Delegated legislation in Zambia: The effectiveness of controls on delegated legislation

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Ng'amb, Nyuma Kapamba
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In Zambia, being a society that has undertaken the positive task of providing welfare services for the community, it was long realised that there is a need for the legislature to delegate power to the executive or other agencies to make rules having a legislative character. The grant of such powers however have not strictly adhered to the principle that they should be within the narrowest possible limits and that they should carefully define the extent and purpose of delegated legislation and should provide for the procedure by which they can be brought into effect.Consequently, fundamental human rights have been abrogated by means of delegated legislation and the acts of the executive have been seen to directly and injuriously affect the person or property or rights of individuals in society.Further, the enactments which result from legislative delegated powers in Zambia have operated in such a manner that they are seen not to be fair and reasonable and in some instances, for example, sub-delegated legislation, are not drafted in clear form. They at times also deviate from general principles of legislation or from the directions laid down by the legislature.Though control mechanisms such as the Constitution, publication before coming into operation, consultation of interests and judicial review exist to check delegated legislation, there effectiveness has in many instances been doubted. For instance, statutory instruments through exclusion clauses have effectively been held by the court to take away its jurisdiction in controlling executive action. Sub-delegated legislation has also on many occasions persistently overlooked the need for publication yet instruments such as byelaw and orders directly affect the individual. Antecedent prescribed procedures of hearing, enquiry or consultation have been ignored or where implemented, only been restricted to persons mentioned in the enabling Act. This perpetuates unlawful or unreasonable executive action, as parties whose rights and interests are affected are not consulted. From inception, some procedures in the Zambian Constitution originally intended to deal with delegated legislation have to date shown no record of ever being invoked thus rendering them ineffective.In the light of all the above mentioned irregularities plus many others, there is urgent need for policy formulation as well as strict adherence to existing delegated legislation control procedures to facilitate a reasonably human rights conscious environment. This would be in line with the rule of law principles that require that an individual should not be subjected to unknown laws and should not be subjected to injurious and unlawful actions of the executive. IX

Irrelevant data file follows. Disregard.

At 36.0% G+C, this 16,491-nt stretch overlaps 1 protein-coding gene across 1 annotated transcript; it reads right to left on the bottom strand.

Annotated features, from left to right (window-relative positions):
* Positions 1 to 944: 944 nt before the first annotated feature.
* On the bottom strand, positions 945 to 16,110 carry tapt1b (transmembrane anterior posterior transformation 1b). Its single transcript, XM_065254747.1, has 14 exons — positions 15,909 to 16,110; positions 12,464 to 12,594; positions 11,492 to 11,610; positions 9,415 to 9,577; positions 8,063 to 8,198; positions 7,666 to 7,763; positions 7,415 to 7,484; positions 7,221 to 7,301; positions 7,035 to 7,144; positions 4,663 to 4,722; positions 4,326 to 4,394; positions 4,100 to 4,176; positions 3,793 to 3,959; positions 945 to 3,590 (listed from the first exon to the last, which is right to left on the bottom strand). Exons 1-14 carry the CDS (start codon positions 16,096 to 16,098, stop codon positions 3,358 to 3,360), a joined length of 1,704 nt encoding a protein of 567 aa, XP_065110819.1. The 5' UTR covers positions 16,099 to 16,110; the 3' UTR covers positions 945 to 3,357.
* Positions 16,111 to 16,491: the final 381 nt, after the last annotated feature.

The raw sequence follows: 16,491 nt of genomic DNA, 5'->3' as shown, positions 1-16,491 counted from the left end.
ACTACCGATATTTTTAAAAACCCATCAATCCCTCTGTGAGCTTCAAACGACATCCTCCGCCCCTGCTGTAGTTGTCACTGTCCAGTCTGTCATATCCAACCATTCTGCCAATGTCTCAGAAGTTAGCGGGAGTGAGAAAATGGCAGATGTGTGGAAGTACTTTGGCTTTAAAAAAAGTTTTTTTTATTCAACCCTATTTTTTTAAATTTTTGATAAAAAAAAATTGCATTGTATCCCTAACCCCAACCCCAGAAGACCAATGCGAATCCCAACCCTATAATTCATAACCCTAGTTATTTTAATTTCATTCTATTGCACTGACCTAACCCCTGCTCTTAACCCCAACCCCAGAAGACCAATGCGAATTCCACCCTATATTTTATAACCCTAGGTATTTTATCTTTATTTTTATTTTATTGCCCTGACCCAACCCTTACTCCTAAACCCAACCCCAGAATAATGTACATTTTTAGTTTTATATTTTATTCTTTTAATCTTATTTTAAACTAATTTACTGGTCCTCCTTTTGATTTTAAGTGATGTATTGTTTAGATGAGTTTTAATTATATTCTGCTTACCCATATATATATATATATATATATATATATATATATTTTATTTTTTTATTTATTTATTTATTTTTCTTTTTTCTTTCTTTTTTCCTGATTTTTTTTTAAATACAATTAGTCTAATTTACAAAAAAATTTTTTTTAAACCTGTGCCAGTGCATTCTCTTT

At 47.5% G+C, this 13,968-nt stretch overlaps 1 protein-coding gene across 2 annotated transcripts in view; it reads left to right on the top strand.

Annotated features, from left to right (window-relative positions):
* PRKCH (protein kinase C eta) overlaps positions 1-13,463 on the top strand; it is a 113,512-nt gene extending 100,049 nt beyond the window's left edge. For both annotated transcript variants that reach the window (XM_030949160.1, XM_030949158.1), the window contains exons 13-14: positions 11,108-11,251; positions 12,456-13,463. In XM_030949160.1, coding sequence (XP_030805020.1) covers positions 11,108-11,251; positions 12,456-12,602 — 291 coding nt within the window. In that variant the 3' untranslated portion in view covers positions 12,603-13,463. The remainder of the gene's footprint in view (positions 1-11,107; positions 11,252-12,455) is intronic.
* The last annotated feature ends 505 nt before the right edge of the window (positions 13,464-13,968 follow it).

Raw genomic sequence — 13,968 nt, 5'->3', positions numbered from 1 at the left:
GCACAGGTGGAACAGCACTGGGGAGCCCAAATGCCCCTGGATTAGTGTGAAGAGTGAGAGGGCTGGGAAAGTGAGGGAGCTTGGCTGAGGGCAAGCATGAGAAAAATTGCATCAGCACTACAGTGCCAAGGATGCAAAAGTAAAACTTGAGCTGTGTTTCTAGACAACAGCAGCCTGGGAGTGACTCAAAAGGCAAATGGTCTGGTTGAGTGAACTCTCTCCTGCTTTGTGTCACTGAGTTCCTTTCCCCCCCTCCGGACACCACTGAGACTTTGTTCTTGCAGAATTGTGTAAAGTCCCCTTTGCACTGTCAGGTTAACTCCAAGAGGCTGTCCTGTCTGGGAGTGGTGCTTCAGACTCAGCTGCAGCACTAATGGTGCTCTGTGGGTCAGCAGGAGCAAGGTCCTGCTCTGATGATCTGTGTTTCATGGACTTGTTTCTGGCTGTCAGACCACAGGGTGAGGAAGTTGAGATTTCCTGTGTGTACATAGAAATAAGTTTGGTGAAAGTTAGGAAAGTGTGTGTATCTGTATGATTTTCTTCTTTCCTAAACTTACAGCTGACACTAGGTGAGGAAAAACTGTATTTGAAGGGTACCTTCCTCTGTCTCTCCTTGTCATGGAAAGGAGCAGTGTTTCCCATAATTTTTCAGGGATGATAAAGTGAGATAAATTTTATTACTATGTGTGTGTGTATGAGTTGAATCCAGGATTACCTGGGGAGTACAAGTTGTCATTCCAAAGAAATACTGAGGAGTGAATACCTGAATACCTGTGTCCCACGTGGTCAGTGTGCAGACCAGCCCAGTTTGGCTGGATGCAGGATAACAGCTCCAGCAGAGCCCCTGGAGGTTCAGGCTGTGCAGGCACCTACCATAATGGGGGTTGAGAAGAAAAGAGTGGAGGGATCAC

Delegated legislation , Legislative power